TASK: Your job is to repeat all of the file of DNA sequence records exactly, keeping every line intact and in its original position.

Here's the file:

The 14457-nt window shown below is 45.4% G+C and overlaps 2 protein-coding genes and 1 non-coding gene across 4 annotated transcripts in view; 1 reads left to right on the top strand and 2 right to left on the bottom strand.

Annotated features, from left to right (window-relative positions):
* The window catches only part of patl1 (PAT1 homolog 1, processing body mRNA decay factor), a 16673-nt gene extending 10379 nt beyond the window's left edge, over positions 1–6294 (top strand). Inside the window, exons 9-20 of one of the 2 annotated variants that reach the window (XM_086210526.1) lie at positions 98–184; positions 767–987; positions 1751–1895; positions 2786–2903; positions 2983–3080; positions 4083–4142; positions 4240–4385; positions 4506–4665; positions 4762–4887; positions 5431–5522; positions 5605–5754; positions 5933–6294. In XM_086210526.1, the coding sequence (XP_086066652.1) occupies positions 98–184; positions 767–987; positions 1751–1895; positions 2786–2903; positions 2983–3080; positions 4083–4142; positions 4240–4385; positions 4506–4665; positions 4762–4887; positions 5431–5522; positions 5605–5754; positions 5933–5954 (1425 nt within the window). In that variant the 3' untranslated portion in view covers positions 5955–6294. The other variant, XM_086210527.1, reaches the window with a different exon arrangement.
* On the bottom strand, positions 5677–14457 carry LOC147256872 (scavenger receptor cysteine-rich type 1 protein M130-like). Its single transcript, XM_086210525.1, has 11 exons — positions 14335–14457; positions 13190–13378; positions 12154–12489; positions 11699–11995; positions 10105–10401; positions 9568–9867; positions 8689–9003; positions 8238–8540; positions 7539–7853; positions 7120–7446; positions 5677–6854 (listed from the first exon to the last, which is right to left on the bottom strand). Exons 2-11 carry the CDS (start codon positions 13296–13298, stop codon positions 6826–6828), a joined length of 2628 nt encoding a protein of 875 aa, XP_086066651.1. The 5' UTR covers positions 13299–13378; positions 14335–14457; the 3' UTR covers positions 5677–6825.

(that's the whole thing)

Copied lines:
The 14457-nt window shown below is 45.4% G+C and overlaps 2 protein-coding genes and 1 non-coding gene across 4 annotated transcripts in view; 1 reads left to right on the top strand and 2 right to left on the bottom strand.

Annotated features, from left to right (window-relative positions):
* The window catches only part of patl1 (PAT1 homolog 1, processing body mRNA decay factor), a 16673-nt gene extending 10379 nt beyond the window's left edge, over positions 1–6294 (top strand). Inside the window, exons 9-20 of one of the 2 annotated variants that reach the window (XM_086210526.1) lie at positions 98–184; positions 767–987; positions 1751–1895; positions 2786–2903; positions 2983–3080; positions 4083–4142; positions 4240–4385; positions 4506–4665; positions 4762–4887; positions 5431–5522; positions 5605–5754; positions 5933–6294. In XM_086210526.1, the coding sequence (XP_086066652.1) occupies positions 98–184; positions 767–987; positions 1751–1895; positions 2786–2903; positions 2983–3080; positions 4083–4142; positions 4240–4385; positions 4506–4665; positions 4762–4887; positions 5431–5522; positions 5605–5754; positions 5933–5954 (1425 nt within the window). In that variant the 3' untranslated portion in view covers positions 5955–6294. The other variant, XM_086210527.1, reaches the window with a different exon arrangement.
* On the bottom strand, positions 5677–14457 carry LOC147256872 (scavenger receptor cysteine-rich type 1 protein M130-like). Its single transcript, XM_086210525.1, has 11 exons — positions 14335–14457; positions 13190–13378; positions 12154–12489; positions 11699–11995; positions 10105–10401; positions 9568–9867; positions 8689–9003; positions 8238–8540; positions 7539–7853; positions 7120–7446; positions 5677–6854 (listed from the first exon to the last, which is right to left on the bottom strand). Exons 2-11 carry the CDS (start codon positions 13296–13298, stop codon positions 6826–6828), a joined length of 2628 nt encoding a protein of 875 aa, XP_086066651.1. The 5' UTR covers positions 13299–13378; positions 14335–14457; the 3' UTR covers positions 5677–6825.